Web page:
In an age dominated by “instant” and ready made food, it is amusing to find advertisements, like the following, from the May, 1814 issue of Ackerman’s Repository, for early forms of “fast food”. In this case, the product is Lemon Acid, more commonly known as citric acid.
Citric acid was first isolated in 1784 by the Swedish chemist Carl Wilhelm Scheele, who crystallized it from lemon juice. Surprisingly, the “modern” convenience of on-the-go lemonade packets is actually nothing new! Modern citric acid or conventional lemon juice might answer for the acid in the following recipes.
Spyring and Marsden’s
For Punch, Lemonade, Sauces, and other Domestic Purposes
This Acid possesses all the grateful flavour of the lemon, makes most excellent Punch, Lemonade, Shrub, and Negus, instantly dissolve* in warm or cold water. It is also adapted for every purpose in cookery, where the lemon is required, such as sauces, jellies, &c. &c.
The constant demand for lemons, and the difficulty of obtaining them in many places, encouraged the Proprietors to offer to the Public thiss valuable Acid, which has, in domestic use, been found superior to any other article of this description, as it not only affords the acidity, but the most agreeable fragrancy of the lemon.
The convenience of this Acid for Taverns and Inns is sufficiently obvious, as it will make punch, &c. at any time of the year, equally rich as with the fruit. For balls and assemblies this elegant preparation is particularly desirable, as lemonade and negus may be made in the most easy and expeditious manner.
Families will also find it extremely useful to keep by them, it being’ so finely powdered as to dissolve immediately, which prevents the usual trouble of pushing lemons at table.
It is particularly recommended to Officers and Gentlemen when travelling, as it takes but little room, and, with the addition of sugar, will make a pleasant beverage.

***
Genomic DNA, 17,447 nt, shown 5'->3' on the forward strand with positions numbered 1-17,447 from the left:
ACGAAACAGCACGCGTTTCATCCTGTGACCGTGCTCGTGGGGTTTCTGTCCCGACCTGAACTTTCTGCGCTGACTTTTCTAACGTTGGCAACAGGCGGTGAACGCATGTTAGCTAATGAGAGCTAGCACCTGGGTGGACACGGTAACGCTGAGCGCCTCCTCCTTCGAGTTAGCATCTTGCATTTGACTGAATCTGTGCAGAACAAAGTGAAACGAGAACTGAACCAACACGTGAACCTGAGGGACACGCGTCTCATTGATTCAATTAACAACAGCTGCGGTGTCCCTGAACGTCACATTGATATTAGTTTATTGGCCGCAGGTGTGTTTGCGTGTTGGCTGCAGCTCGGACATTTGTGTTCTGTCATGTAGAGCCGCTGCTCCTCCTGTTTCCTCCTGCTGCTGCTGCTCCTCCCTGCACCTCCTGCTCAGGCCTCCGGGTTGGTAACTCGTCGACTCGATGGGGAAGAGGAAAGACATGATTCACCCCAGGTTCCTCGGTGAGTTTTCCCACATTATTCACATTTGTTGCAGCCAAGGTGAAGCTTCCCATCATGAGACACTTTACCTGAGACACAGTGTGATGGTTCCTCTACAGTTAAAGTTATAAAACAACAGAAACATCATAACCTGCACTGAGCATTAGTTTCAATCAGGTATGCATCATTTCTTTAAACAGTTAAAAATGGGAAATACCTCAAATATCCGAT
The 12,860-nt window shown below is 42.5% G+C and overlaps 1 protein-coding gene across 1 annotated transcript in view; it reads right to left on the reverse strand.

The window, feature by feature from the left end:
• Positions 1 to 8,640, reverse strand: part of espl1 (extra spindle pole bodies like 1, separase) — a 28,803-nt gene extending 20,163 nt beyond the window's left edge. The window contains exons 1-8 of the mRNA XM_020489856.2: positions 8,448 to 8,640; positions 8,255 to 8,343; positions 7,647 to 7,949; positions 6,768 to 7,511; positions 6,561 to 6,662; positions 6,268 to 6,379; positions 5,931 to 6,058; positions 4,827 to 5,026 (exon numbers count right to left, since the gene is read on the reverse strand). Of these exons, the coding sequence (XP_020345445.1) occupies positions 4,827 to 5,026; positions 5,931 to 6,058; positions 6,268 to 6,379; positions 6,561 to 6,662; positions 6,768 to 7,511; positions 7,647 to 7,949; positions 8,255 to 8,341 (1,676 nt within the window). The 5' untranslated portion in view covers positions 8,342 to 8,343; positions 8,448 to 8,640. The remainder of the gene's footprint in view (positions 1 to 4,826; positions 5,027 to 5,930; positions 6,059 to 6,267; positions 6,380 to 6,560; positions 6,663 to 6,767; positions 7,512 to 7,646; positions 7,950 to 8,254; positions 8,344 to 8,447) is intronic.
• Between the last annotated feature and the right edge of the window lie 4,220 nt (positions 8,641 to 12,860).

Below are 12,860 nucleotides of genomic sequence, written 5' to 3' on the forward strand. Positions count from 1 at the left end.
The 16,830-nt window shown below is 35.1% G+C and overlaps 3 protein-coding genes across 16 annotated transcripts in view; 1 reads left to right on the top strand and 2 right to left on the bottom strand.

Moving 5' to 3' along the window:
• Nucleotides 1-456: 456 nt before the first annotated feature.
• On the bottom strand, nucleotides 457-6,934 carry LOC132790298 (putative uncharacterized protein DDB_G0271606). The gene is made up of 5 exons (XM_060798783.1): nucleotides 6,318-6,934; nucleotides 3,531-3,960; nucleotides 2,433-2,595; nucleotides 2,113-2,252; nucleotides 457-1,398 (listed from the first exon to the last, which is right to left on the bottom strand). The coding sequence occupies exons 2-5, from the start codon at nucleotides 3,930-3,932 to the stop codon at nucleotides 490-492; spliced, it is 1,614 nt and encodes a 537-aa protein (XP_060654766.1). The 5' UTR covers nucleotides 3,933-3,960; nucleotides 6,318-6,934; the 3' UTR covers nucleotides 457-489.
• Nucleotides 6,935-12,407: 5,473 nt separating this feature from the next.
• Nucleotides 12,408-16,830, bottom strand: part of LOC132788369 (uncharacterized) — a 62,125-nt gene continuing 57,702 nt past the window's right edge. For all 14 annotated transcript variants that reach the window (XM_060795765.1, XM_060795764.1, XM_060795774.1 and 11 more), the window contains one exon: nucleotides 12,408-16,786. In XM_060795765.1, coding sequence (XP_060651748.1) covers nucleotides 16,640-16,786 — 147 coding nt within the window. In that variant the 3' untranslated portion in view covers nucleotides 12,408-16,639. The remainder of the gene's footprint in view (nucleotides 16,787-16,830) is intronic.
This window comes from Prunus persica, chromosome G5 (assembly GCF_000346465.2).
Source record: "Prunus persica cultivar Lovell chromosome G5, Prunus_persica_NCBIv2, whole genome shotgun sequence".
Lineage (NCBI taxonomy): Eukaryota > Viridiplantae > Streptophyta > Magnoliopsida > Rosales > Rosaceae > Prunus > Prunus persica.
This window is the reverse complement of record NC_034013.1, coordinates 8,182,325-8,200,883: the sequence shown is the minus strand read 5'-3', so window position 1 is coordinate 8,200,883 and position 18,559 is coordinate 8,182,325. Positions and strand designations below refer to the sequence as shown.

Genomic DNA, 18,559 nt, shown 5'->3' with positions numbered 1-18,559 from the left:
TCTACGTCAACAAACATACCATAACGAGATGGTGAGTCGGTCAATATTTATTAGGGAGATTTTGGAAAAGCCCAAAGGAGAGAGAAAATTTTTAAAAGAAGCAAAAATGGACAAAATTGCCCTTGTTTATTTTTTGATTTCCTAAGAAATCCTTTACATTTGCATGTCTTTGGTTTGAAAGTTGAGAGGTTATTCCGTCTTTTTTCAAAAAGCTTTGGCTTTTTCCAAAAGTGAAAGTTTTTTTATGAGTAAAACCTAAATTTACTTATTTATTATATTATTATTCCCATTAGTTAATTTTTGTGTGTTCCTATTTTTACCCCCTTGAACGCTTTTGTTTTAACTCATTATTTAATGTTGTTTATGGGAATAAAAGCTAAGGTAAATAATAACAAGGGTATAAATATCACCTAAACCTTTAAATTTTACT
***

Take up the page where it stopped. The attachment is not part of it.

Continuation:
Captains of ships and others going long voyages, will find it an useful addition to their stores, as it will keep good a considerable time.
The Following Proportions May Be Used For:
Punch .—A large tea-spoonful of Lemon Acid, a quarter of a pound of sugar, a quart of boiling water, half a pint of rum, and a quarter of a pint of brandy. For a tumbler, a little acid on the handle of a spoon is sufficient. It is necessary to make the sherbet rich with sugar before you add the spirits.
Lemonade .—A large tea-spoonful of the Acid, a quarter of a pound of sugar, and two pints and a half of water.
Shrub .—One gallon of rum, six pints of water, two pounds and a half of lump sugar, and one ounce bottle of Lemon Acid.
The above quantities to be varied as agreeable; also for sauces, jellies, soups, puddings, &c.
Prepared only by them, at No. 163, BOROUGH, London.
Sold in bottles at 2s. 6d. by most Oilmen, Druggists, Grocers, and Libraries, in Town and Country.
Also, their grated Lemonade, in boxes at 3s. containing powders for eight tumblers.
Their Portable Lemonade, in packets, at 2s. for eight tumblers, which also only requires the addition of water.
Spyring and Marsden request those who wish to have either of the above, to notice their name on the bottle, wrapper, and box, otlierwise they may be disappointed in not having the article they expect, as their Acid and Lemonade have been copied by several persons. They think it necessary to annex this caution, as many have been already deceived.
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